BlackBerry CEO forges new partnerships

When John Chen took over as executive chair and CEO of financially-troubled BlackBerry exactly a year ago, he decided the company had to focus more on serving enterprise customers.

Today, the company released the latest version of its BES server, new features aimed at enterprises and a marketing campaign that hammers the message that BlackBerry solutions make enterprise communications secure.

Chen also warned mobile and enterprise device management competitors that he says made fun of BlackBerry’s falling sales a year ago that his company is coming back.

“Today my advice to them is I’m ending their party,” he told analysts and reporters in San Francisco. “We are not only a point product, not only an MDM solution provider, we’re an EMM  solution provider – very broad, very deep, and they need to understand that.  So they’re going to have to work for their living rather than have fun on us.”

As evidence of its willingness to fight back for market share the company announced a partnership with a handset maker and new applications for bringing in more revenue. These include:

  • a partnership with Samsung Electronics, which early next year will see BES 12 include the ability to manage its Android-based Galaxy handsets and tablets with Samsung’s Knox security features. BES already lets administrators oversee Apple iOS and Android devices. With this partnership Samsung hopes BES enterprises will favour its devices if they allow staff to use Android units. Knox is a container solution that manages and secures business data and protects the OS kernel from attack. Samsung also sells a cloud-based mobile device management service. As part of the pact Samsung will resell BES 12 to joint enterprise customers, and BlackBerry will offer Knox as part of the Gold family of BES12 subscriptions. Pricing was not announced.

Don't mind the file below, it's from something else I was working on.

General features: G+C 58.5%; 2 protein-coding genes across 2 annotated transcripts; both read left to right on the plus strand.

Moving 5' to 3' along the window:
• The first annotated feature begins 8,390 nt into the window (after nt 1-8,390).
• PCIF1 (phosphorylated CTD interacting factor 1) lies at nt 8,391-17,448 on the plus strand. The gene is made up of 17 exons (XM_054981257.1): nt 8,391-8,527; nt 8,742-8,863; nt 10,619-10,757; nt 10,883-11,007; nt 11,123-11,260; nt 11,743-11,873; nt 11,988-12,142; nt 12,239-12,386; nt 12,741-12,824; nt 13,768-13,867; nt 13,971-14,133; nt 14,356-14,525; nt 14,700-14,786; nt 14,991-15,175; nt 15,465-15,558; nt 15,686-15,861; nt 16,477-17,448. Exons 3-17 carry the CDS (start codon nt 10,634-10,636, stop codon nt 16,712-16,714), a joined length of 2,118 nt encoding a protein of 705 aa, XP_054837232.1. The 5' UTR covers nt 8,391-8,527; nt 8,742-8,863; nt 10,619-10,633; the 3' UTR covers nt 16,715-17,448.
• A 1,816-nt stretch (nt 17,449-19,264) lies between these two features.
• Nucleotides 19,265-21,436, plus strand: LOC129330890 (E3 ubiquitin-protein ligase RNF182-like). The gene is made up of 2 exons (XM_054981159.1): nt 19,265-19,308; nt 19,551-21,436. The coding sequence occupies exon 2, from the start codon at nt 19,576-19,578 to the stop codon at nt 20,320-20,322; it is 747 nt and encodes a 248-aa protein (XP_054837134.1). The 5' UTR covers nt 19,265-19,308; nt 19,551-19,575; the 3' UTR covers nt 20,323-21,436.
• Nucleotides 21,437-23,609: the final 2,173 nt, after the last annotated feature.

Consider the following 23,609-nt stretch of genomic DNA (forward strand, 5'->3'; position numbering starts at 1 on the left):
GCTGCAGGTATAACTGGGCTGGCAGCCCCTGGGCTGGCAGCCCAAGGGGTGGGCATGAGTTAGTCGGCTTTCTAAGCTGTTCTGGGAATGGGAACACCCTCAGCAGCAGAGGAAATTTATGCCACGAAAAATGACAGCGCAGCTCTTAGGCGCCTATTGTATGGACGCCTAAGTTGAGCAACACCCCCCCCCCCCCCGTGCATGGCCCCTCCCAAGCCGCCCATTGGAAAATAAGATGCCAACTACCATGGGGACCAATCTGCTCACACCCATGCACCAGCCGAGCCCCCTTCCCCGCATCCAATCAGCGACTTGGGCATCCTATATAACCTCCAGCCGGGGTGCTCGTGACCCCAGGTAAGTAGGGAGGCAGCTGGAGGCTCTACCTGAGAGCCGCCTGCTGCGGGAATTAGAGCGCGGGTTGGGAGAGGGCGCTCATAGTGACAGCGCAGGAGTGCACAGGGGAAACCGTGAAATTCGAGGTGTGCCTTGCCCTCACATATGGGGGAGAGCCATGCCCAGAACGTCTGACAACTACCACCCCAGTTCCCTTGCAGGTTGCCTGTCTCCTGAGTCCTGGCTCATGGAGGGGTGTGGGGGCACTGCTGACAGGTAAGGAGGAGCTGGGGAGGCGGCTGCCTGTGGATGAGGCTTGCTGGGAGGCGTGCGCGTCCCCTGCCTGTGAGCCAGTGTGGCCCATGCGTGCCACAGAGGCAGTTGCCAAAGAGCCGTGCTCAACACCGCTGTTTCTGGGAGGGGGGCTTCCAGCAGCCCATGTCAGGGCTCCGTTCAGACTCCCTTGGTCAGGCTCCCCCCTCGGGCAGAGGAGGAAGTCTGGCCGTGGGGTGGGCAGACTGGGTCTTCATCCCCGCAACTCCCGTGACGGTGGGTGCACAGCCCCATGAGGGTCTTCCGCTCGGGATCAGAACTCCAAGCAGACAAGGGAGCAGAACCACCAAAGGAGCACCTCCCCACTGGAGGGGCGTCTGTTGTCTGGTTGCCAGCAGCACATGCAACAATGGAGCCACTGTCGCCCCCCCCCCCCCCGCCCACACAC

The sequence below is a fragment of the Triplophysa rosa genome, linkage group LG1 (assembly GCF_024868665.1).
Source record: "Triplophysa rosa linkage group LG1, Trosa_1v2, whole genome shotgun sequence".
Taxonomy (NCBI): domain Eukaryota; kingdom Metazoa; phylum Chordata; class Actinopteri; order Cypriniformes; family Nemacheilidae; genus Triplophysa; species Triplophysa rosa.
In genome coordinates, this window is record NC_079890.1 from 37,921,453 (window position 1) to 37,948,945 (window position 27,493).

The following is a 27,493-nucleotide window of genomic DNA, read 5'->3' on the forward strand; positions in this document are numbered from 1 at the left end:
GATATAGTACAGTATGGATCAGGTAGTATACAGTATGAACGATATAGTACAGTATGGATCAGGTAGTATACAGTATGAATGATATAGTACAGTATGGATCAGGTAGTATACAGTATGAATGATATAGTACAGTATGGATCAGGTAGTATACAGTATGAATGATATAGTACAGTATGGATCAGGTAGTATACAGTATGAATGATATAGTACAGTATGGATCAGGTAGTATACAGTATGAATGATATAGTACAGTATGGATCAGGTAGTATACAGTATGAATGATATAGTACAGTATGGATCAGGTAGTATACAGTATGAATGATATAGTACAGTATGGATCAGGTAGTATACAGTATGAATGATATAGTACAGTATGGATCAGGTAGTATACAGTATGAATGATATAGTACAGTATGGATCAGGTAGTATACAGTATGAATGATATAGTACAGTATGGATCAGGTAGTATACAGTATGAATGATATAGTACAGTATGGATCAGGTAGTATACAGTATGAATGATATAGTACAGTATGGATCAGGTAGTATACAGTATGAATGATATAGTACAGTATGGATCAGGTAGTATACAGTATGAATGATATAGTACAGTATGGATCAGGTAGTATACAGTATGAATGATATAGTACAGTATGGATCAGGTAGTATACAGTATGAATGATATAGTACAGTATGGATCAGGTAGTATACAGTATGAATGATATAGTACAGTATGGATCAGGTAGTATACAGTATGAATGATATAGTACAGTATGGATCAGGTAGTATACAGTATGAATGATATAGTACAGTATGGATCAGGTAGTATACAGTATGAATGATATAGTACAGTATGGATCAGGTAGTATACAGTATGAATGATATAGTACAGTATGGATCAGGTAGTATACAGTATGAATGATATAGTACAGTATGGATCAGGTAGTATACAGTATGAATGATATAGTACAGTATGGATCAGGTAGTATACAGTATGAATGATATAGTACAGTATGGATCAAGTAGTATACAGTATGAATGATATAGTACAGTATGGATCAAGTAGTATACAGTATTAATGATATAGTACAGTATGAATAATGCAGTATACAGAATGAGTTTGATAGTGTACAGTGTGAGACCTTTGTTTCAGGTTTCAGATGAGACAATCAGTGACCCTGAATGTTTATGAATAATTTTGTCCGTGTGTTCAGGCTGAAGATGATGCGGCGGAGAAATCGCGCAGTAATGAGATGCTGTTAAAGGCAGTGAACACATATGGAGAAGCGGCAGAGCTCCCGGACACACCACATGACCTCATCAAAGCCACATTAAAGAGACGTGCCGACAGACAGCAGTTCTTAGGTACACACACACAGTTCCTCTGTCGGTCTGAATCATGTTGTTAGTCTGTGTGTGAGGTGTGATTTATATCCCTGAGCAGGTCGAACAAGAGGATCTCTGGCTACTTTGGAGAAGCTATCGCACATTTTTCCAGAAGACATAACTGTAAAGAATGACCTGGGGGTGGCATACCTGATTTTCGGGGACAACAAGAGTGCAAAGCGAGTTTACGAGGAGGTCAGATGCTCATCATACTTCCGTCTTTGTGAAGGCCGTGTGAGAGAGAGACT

• Enterprise Identity for BES12, for managing enterprise-approved cloud services. Staff will only need a single sign on to access any cloud application. When released next month it uses open standards and will come with a number of pre-federated services;
  • VPN Authentication, which will allow BlackBerry, iOS and Android devices managed under BES12 to user their devices alone for two-factor authentication. As a result users won’t have to carry key fobs that generate digits needed for extra authentication to log into secure web sites. It leverages a staffer’s existing corporate credentials for logging into a notebook/desktop computer, then sends a request to confirm ID on the company managed mobile device. The company authentication server stays on premise and not in cloud. Pricing starts at US$3 a user.
  •  WorkLife, which allows enterprises to add a second phone line to BES12 managed devices so staff can have one for personal use and the other for corporate use and billing for voice, SMS and data. Uses can easily toggle between the two, BlackBerry says, by touching a suitcase (work) or football (personal) icon. The idea is to make corporate telecom billing easier;
  • BlackBerry is trying to monetize its popular BBM messaging service and has already announced services such as BBM Protected. Soon there will another: BBM Meetings, which will allow BlackBerry, iOS or Android BMM users to turn any chat into a collaborative session. The service links to device contacts and calendars.

Users will be able to schedule, start a meeting or join a meeting in progress, mute participants or kick someone out. Through Autojoin, a person can be included in a meeting by answering the phone. The idea is to make online meetings on a mobile device as easy as it is on a desktop. Not only is there a Meetings app for mobile devices, there are also ones for Windows and Mac desktop computers.

“We believe BBM Meetings will dramatically change the way people collaborate from a mobile-first perspective,” said Jeff Gadway, BlackBerry’s director of product marketing.

Separately, the company said BBM Protected will also be available for managed Android and iOS devices.

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Howard Solomon
Howard Solomon
Currently a freelance writer, I'm the former editor of and Computing Canada. An IT journalist since 1997, I've written for several of ITWC's sister publications including and Computer Dealer News. Before that I was a staff reporter at the Calgary Herald and the Brampton (Ont.) Daily Times. I can be reached at hsolomon [@]

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